Modern ambulances are incredibly well-equipped, including the one we saw in France. My most recent ambulance ride occurred about 10 years ago. The Society of University Surgeons was meeting in New Orleans the weekend before Mardi Gras. An attendee mistook the pecan crust on redfish for breading. He was highly allergic to pecans and had an immediate anaphylactic reaction, which left him unable to breathe. When an epinephrine injection failed to relieve his profound bronchoconstriction, I knew he was in trouble. I hurriedly located an emergency vehicle staffed with EMTs whom I knew, and we sped to Tulane University Hospital along the parade route, dodging the floats. I was concerned that I might have to intubate the visiting surgeon en route and saw that the ambulance had all the necessary equipment. Fortunately, we got him to the hospital quickly enough to avoid intubation, and a few moments after receiving a steroid infusion, my colleague was breathing normally.

My most memorable ambulance trip was in 1979. I was commuting between St. Louis and New York, preparing to assume the role of chairman of surgery at SUNY Downstate Medical Center. Due to a blizzard, we overflew St. Louis and landed in Tulsa, Oklahoma. While retrieving my luggage, I watched as a morbidly obese woman tried to lift a heavy bag and promptly arrested. I immediately started cardiopulmonary resuscitation and invited a fellow-passenger—a firefighter—to initiate mouth-to-mouth breathing. I was astonished at how soon an ambulance arrived at the scene. The technicians quickly loaded the patient into the ambulance while I continued performing chest compressions. A mechanical thumper took this over for me, and I was able to intubate the asystolic patient. I was very proud of my ability to insert an endotracheal tube while bumping along Tulsa's streets at very high speeds. Even more impressive, however, was the EMT's ability to insert two large IV lines into her enormously obese arms, especially with her lack of functional circulation. Because the thumper and ventilator performed much of the work mechanically, the EMT and I had our hands free to provide additional care. Amazingly, some time after administering epinephrine and dopamine (ordered by the receiving emergency department physician because I did not have an Oklahoma medical license), the patient's heart restarted. By the time we arrived at the hospital, she had a pulse and a blood pressure and was fighting the ventilator. The incident offered a great lesson on how much medical care can be provided in a moving, well-equipped ambulance with well-trained personnel.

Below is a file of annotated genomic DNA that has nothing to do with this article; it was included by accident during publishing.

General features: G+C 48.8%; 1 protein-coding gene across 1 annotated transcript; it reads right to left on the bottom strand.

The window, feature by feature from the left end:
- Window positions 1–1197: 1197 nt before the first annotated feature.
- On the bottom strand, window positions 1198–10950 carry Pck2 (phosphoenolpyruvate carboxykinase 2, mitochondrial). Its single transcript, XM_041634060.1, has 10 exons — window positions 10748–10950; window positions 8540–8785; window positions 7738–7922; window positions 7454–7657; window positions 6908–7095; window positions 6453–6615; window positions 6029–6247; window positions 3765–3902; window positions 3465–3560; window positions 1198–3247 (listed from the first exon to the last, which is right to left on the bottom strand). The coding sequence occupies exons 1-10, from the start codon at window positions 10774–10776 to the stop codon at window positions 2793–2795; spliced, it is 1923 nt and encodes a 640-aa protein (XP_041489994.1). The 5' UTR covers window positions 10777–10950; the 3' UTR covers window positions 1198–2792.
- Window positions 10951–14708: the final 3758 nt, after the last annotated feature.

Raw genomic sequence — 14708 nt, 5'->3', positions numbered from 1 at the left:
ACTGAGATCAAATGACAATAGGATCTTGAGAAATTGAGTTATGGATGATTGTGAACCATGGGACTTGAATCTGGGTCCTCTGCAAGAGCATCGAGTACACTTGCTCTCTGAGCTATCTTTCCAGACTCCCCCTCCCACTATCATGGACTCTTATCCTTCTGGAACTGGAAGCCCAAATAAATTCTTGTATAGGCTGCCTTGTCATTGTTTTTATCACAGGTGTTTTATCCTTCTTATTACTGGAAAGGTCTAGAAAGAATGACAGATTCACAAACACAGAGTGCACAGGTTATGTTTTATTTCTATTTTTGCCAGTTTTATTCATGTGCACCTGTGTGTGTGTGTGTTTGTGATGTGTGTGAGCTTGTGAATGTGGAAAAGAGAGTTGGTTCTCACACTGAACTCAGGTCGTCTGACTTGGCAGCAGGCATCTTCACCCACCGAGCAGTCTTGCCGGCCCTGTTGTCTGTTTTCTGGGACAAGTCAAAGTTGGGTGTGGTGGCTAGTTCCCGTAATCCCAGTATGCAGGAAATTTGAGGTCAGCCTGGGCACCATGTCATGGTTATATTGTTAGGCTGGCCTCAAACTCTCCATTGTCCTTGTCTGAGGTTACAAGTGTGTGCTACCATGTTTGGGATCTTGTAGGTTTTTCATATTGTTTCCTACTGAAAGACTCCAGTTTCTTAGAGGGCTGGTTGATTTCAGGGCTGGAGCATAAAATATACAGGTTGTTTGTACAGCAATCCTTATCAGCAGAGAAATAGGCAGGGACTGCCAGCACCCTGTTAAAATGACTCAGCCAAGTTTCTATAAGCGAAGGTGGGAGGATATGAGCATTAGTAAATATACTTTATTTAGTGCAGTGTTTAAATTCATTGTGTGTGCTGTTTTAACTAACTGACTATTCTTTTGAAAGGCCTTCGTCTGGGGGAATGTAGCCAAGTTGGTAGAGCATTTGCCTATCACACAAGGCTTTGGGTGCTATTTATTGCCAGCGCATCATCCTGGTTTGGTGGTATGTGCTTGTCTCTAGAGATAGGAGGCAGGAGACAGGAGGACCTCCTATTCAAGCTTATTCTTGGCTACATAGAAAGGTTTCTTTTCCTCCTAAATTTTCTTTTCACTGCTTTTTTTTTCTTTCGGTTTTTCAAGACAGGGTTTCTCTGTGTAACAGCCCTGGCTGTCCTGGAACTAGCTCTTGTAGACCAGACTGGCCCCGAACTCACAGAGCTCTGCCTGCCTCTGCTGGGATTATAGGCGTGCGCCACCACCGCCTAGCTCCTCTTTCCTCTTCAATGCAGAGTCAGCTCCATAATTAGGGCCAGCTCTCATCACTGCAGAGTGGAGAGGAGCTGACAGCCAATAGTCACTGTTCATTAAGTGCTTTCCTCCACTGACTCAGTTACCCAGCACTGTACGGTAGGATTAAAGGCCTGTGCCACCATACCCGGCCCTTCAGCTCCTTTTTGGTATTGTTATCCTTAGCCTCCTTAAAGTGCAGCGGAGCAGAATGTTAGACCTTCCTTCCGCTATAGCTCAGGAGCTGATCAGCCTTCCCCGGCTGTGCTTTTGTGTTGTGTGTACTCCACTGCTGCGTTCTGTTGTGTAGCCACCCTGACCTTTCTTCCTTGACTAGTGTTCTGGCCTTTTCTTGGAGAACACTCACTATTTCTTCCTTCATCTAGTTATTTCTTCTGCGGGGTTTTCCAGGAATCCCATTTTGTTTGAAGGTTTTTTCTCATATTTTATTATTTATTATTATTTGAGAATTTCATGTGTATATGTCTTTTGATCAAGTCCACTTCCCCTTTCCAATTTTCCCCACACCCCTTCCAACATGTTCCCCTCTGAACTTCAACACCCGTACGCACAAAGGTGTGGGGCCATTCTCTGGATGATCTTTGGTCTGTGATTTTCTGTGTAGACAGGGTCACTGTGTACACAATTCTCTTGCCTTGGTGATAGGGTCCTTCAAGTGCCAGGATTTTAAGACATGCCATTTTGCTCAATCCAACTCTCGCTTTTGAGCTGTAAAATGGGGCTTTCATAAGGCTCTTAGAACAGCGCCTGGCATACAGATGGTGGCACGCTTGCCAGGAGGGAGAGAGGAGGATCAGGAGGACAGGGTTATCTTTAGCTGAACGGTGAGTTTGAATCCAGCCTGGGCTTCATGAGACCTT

Looking back at this success story, I find it difficult to understand the French concept of stabilizing patients at the scene. I certainly hope the French burn victim did well. On the whole, despite excellent equipment and skillful EMTs, I do not think she received ideal care from the team responsible for "secours d'urgence aux asphyxies et blesses." In this case, I just don't think the phrase "Vive la France" pertains.